Performative moralism is just bawling upon paper, not political strategy

A small but influential faction of the Democratic left seems to be committed to the idea that the way out of our political difficulties is to persuade Democratic voters that they should be very angry at Democratic politicians.  This is insane on every level. 

For example, Ben Burgis in Jacobin argues (as far as I can tell) that the fact that Democrats are not “waging war” against the filibuster shows that they are “hypocrites” and do not “give a shit” about abortion rights.  Let’s take a look.

Now that we know what the court is planning, the next question is what the Democrats will do with this information. So far, all that seems to be in the works is a symbolic vote intended to put everyone on the record and lay the groundwork for making abortion rights an issue in the midterms.

That’s pathetic. Democrats want to posture as the defenders of democracy and gender equality. But as long as they continue to coddle the anti-choice reactionaries within their party, this rhetoric is a bad joke. A party that actually cared about those things would be waging all-out war to end the filibuster and codify Roe into law.

. . .

But their failure to act meaningfully to stop abortion from being outright criminalized in vast swaths of the United States takes their hypocrisy to another level. This is the stuff they’re supposed to care about.

Democrats have plenty of excuses for not making a serious effort to codify Roe into law. Their Senate majority is paper-thin with fifty Democrats, fifty Republicans, and Vice President Kamala Harris as the tiebreaker. And only forty-eight of the fifty Democrats are even nominally pro-choice. Joe Machin is flatly antiabortion, and Bob Casey seems to hold a slightly more ambiguous version of the same position. Arizona’s Kyrsten Sinema is pro-choice but too pro-filibuster for that to matter.

These are not “excuses”, they are the actual reasons Democrats are unable to codify Roe.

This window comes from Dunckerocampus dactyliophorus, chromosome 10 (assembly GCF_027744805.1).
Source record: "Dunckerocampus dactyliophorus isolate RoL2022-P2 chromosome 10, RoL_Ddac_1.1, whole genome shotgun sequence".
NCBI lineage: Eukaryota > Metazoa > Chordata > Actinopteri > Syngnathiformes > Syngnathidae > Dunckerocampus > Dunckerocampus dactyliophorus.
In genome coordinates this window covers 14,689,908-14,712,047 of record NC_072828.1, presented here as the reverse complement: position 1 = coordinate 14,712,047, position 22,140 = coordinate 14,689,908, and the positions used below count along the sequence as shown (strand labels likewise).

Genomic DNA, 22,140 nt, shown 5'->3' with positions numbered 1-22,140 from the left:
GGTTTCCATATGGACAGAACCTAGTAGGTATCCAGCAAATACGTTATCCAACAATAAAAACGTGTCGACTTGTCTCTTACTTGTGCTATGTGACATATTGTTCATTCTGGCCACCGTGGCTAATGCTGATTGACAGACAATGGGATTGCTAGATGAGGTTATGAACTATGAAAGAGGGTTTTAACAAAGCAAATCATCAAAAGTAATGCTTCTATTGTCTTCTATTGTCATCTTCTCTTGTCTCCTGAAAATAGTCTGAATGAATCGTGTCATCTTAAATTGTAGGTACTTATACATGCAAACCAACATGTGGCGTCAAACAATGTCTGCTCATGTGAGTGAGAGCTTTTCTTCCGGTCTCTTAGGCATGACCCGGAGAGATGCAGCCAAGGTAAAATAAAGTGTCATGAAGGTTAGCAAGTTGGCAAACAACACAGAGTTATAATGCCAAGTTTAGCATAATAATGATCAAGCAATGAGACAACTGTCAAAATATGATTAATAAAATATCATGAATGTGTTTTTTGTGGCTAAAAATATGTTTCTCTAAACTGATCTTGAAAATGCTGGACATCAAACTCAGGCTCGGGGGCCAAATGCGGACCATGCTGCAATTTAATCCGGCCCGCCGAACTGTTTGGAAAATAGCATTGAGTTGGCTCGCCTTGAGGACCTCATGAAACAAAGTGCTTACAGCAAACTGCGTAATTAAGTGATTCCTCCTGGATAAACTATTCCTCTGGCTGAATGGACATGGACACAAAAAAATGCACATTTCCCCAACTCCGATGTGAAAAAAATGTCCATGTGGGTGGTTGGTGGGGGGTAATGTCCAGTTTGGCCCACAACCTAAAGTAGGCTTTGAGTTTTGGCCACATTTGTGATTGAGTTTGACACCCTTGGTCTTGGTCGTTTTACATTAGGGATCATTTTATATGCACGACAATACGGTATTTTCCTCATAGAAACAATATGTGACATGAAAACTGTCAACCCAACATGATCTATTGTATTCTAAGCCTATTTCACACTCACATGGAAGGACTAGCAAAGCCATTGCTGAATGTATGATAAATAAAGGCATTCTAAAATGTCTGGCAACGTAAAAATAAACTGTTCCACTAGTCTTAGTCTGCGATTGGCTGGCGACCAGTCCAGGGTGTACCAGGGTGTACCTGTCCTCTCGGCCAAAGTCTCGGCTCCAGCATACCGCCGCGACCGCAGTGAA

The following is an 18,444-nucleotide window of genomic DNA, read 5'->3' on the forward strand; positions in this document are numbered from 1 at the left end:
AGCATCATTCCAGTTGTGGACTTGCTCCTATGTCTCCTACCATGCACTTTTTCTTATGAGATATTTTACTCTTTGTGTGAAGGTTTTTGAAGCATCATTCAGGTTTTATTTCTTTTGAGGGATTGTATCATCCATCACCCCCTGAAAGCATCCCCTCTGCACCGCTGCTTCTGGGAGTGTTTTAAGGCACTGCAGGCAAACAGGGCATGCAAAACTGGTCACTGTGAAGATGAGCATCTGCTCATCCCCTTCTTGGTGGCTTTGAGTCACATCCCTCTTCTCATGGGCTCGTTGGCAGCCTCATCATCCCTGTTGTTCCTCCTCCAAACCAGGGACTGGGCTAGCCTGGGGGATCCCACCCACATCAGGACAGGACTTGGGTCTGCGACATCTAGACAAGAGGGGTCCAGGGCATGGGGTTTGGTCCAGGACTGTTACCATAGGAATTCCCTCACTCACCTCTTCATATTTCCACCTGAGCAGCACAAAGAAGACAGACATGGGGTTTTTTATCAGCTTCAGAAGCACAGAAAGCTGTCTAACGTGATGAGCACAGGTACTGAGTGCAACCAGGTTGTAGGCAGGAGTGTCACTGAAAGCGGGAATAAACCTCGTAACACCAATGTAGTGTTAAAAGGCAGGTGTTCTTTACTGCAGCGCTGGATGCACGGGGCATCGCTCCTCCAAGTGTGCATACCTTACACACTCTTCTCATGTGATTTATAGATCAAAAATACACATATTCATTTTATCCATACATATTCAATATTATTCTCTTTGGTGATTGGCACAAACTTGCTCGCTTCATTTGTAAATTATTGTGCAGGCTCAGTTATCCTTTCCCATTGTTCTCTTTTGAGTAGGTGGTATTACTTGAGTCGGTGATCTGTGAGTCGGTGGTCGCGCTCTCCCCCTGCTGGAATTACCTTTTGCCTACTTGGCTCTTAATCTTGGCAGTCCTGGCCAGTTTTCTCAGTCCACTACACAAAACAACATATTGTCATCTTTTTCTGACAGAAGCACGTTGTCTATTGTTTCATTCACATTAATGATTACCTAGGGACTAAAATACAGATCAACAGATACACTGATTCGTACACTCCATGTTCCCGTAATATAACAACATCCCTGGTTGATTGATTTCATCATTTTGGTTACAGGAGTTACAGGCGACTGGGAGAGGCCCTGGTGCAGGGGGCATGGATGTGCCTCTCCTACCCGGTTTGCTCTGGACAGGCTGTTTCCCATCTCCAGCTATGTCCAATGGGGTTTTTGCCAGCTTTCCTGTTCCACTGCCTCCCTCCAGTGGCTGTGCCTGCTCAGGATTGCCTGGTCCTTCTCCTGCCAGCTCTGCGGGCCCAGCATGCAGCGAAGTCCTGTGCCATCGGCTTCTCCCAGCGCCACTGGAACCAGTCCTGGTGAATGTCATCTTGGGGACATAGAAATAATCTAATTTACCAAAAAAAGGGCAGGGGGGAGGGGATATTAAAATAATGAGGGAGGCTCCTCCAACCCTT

But here are a few things to keep in mind before giving them a pass for their failure to protect basic rights:

First, the Democratic majority in the Senate fluctuated between fifty-eight and sixty during the first two years of Barack Obama’s presidency. At no point in this period did Democrats even try to codify Roe into law.

Were they unaware that the Supreme Court might eventually issue the sort of ruling that just leaked? Hardly. They’ve yelled themselves hoarse about precisely that danger during every presidential election cycle of my lifetime. It’s a great way to get the Democratic base to come out and vote.

Burgis may not have noticed, but the capacity of Congress to legislate is . . . limited.  In addition to multiple veto points, “Congress”, in the words of political scientist John Kingdon, “is easily fatigued”.  The Democrats had lots of problems to deal with during Obama’s first two years in office, and it’s far from clear that an effort to codify Roe should have been at the top of their priority list.  Remember, they were working on major health care reform and climate change legislation, it was far from obvious at the time that the efforts of right-wingers to pack the Court would succeed, and an effort to codify Roe would almost certainly have failed and might have hurt them politically.  Of course, with the benefit of hindsight and unrealistic assumptions about what the Democrats could have done it’s easy to make the failure to codify Roe in 2009 or 2010 appear to be an outrage.  But what does that do, other than demoralize Democratic voters?

Second, the current effort barely even qualifies as “half-hearted.” Two pro-choice Republicans, Lisa Murkowski and Susan Collins, won’t support the current bill but would support a weaker version that adds in some exceptions (mostly codifying abortion restrictions already in place). Why doesn’t the Democratic leadership bring that version to the floor?